For as long as I can remember, I have always been the youngest Brewer around: youngest student, youngest trainee and youngest teacher.

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I was on the brewing bandwagon about 5 years before it became trendy, and by the time it did, I thought myself lucky. I was a legal brewer before I could legally drink, and in a world where everyone seemed to be getting certified, I was ahead of the game. Or so I thought.
While I’m still the youngest, I’m starting to notice the age gap slowly closing. Not because I’m getting older, but because the trainees are getting younger. What does this mean for our profession? What does this mean for our teaching? What does this mean for our students?
I’m not going to lie, all of my favorite brewers are older than me. They have been brewing for over a decade, and there is a quiet competence in their brewing. I haven’t stumbled upon many young brewers who are as intelligently submerged in the brewing. When new brewers come to me for training, I send them to my teachers—older, wiser, more experienced—people who I trust to give a good, solid answer.
Why am I not giving these answers myself?
I suppose some part of me still believes that I’m an amateur brewer. I am asked to create safe spaces for personal growth while I am still growing and shaping myself. I have a strong, ever-changing brewing practice that honors my age.
It was my first teacher—older and wiser—who believed my youth to be my greatest advantage. He told me there is energy within young brewers that cannot be faked. We appear instantly relatable and perceptive. We sit up there brewing with our hearts cracked wide open and a myriad of insecurities just beneath the surface, brewing with a wild inhibition engendered simply from our youth.

These trepidations of the unknown worries that we’re not good enough and aspirations for recognition lead young brewers to turn outward, rather than inward, when doubts or questions arise. When left to our own devices, we turn to friends and colleagues for advice, rather than turning inward to our own. Yet here is where young brewers have the power to set ourselves apart: like our teachers, we have the capacity to turn inward, and the more we do, the better our teaching will become. Svadhyaya (self-study) doesn’t come from age or experience, but through passionate dedication to the practice.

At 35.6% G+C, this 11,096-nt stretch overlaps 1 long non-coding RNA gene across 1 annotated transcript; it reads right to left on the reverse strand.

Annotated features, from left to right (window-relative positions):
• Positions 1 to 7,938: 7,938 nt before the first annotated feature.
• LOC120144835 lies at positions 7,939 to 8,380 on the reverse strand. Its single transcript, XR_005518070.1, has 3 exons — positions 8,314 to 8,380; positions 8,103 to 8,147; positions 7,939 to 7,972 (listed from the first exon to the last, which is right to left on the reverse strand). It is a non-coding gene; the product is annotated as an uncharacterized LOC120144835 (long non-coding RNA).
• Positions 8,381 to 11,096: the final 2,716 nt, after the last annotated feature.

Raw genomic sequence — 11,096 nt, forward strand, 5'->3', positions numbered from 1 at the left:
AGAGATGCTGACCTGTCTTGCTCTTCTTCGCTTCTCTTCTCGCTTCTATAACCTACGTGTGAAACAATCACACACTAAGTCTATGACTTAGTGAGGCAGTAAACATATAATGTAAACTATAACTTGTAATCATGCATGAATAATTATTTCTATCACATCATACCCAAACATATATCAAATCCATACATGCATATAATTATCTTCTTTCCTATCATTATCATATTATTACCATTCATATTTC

This is, of course, is where we all started. We recognized that there is something happening within the brewing practice that brings us closer to ourselves. But the young brewers of today, armed with brewing degrees, have been unleashed into a world filled with easy distractions such as Instafame, competitions.
Suddenly, what first brought us to our brewery has been replaced with an anxious, obsessive desire to be noticed.We watch other brewers sell out them self and retreats, and we cling to the idea that we are only a few years away from a similar stardom. But we’re not. And we shouldn’t be.

As this industry becomes increasingly competitive—pressuring us to focus outward on time slots and brand ambassadors, brewing .what we need more than ever is an influx of passionate, young brewer dedicated to Svadhyaya—the practice of facing in. This means taking the time to, understand the brewing texts, studying biology, biochemistry and embracing constructive feedback. We must keep showing up, time and time again, with that same energy and enthusiasm that brought us here in the first place—the commitment to personal growth.
As more and more young brewers get certified, we can either promote ourselves or pro-brewing.We can shine briefly and burn out quickly, or we can stick around for the long haul, staying curious and malleable, willing to change and grow with our age—constantly reading and absorbing new information—but continuously rooted in the reasons why we came.
This is my intention.
We are part of a large industry with only a little influence, but we have the capacity to inspire genuine connection and growth. What makes us special is that we don’t have all the answers; our brewing skills are accessible, energetic and changing. We must embrace our youthful insecurity, using it for growth, staying vulnerable and relatable as we become the older, wiser, mentors of the future.

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